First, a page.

- US defense chief says Israel must shield civilians to win in Gaza
- Peru boosts Machu Picchu access up to 5,600 visitors a day
- Guirassy scores again as Stuttgart beat Bremen
- Rodrygo strikes again as Madrid catch Girona with Granada win
- Italy and Spain to meet in Euro 2024 group stage, England handed kind draw
- Lens inflict more pain on managerless Lyon
- 'Not a group of death': Struggling Germany welcome Euro 2024 draw
- Italy and Spain drawn together in Euro 2024 group stage
- Guinea-Bissau army calls National Guard back to barracks after violence
- Girona 'making history', go top with superb Valencia comeback
- NWTN Celebrates Landmark Collaboration with Autostrad Car Rental Company for Eco-Friendly Transportation
- Heavy snow hits Beaver Creek World Cup ski race again
- Nervy Arsenal extend Premier League lead, Burnley score five
- Herve helps Toulon to Top 14 summit in Biggar absence
- Openda and Poulsen score as Leipzig beat Heidenheim to go fourth
- Burkina, Niger to quit G5 anti-jihadist force
- Germany beat France on penalties to win U-17 World Cup
- Girona top Liga with superb late Valencia comeback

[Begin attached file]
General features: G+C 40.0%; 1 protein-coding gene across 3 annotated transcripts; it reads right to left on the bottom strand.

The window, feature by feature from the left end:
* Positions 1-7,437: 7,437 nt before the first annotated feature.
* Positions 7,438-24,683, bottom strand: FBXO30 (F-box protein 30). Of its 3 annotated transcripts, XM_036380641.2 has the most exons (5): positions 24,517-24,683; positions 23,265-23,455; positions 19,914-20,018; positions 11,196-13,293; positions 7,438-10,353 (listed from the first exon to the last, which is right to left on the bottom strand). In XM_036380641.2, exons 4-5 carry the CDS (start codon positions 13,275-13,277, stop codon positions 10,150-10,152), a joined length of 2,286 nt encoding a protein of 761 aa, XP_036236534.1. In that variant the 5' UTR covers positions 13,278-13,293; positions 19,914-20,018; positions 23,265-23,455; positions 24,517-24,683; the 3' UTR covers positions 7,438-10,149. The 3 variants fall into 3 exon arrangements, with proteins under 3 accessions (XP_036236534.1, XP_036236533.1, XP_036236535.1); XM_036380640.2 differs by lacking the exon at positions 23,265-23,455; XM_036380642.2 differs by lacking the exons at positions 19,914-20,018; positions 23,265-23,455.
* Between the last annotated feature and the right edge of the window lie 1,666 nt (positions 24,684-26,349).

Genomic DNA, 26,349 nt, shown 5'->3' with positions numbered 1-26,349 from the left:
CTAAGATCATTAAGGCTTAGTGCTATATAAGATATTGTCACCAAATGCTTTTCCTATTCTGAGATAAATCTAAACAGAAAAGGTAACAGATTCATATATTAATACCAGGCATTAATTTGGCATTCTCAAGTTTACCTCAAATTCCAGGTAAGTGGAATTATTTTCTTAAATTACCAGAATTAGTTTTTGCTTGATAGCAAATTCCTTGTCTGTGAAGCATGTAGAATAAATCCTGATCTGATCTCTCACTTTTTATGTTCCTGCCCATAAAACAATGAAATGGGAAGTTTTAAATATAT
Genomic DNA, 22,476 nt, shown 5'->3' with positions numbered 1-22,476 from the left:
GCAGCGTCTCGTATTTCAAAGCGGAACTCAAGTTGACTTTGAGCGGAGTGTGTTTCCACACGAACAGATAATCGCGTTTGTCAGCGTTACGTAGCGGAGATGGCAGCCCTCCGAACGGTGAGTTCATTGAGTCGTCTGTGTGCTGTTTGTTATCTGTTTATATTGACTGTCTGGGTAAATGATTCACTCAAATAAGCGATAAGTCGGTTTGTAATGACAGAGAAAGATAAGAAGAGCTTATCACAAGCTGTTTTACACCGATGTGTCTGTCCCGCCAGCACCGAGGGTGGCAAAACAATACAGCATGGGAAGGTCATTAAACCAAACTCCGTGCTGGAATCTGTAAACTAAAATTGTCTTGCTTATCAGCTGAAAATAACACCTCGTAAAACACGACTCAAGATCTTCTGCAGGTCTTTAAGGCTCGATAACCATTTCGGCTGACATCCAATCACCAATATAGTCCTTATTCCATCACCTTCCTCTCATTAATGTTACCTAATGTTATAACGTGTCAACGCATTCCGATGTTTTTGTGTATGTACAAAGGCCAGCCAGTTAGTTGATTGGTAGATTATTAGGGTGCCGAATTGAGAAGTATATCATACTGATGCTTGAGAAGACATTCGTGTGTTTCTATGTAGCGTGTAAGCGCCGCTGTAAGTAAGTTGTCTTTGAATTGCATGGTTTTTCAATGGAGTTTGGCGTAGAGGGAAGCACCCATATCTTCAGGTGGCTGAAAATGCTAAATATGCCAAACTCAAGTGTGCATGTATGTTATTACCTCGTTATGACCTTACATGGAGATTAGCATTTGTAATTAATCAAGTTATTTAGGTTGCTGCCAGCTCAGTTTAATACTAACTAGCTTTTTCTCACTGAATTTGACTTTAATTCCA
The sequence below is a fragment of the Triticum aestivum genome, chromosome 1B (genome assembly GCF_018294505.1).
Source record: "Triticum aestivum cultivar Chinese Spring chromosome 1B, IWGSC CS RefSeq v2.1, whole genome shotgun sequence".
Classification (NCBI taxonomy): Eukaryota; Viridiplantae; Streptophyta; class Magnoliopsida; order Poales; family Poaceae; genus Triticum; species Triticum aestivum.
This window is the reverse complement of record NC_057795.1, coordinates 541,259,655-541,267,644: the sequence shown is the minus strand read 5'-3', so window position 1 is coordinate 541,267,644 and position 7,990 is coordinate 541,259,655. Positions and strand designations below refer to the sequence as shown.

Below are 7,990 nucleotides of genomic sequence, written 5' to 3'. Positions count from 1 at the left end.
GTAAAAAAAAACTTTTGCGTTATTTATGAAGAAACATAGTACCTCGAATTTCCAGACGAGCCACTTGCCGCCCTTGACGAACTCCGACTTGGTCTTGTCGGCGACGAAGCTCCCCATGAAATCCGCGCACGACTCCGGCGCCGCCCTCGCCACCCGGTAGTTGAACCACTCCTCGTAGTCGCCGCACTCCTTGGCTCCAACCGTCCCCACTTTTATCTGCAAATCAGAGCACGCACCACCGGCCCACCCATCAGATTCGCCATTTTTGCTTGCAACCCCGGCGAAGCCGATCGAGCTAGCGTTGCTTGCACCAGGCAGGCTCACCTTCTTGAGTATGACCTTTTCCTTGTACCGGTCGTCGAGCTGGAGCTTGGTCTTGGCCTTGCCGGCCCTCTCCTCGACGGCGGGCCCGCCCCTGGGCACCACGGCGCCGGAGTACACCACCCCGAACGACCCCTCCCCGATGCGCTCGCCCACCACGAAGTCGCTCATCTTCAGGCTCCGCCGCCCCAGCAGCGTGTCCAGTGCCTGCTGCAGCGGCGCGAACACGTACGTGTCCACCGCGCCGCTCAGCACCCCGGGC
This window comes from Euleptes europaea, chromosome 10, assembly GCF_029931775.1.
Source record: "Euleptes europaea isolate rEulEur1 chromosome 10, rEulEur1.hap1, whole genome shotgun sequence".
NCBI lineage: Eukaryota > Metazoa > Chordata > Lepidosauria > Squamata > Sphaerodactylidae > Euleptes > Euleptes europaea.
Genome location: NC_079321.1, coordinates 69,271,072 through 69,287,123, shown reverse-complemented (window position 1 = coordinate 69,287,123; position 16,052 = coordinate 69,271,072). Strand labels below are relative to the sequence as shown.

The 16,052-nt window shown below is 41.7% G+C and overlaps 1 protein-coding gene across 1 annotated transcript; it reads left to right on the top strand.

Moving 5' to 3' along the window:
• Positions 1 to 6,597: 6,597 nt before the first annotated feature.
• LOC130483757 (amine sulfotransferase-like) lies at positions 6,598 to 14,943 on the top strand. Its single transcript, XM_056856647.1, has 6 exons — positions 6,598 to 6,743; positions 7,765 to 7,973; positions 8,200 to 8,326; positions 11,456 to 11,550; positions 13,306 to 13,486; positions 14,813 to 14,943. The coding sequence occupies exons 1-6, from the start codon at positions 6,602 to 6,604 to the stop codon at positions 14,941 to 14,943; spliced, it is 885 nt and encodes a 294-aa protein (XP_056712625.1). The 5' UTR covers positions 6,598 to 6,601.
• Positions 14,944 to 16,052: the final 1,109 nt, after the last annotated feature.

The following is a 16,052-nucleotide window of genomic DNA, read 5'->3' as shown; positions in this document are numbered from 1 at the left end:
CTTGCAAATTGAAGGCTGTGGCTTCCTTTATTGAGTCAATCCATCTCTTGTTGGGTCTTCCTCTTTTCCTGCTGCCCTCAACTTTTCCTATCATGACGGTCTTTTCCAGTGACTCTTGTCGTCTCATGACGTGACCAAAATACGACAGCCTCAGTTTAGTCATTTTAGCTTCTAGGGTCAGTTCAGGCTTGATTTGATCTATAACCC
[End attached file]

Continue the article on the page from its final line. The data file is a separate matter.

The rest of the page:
- Grim cycle of death at a hospital in Gaza
- Erdogan weighs in on bank scam involving Turkish stars
- Embark on a Unique Journey with 'Hookah Haze': Human Drama Adventure Fueled by the Spirit of Shisha on Steam® and Nintendo Switch™ in 2024
- Xavi calls on Felix to let Atletico criticism inspire him
- Nations rally behind renewables at COP28 climate talks
- Israel and Hamas trade strikes as Palestinian toll mounts
- 'My blood boils': Kissinger's bitter legacy in Southeast Asia
- 50 oil and gas companies pledge to cut operational emissions
- Activists decry silence over evidence of sexual violence in Hamas attacks
- Turkey's Erdogan rejects US pressure to cut Hamas ties
- Over 100 Rohingya refugees land in Indonesia, 2 more boats at sea
- Erdogan rejects US pressure to cut Hamas ties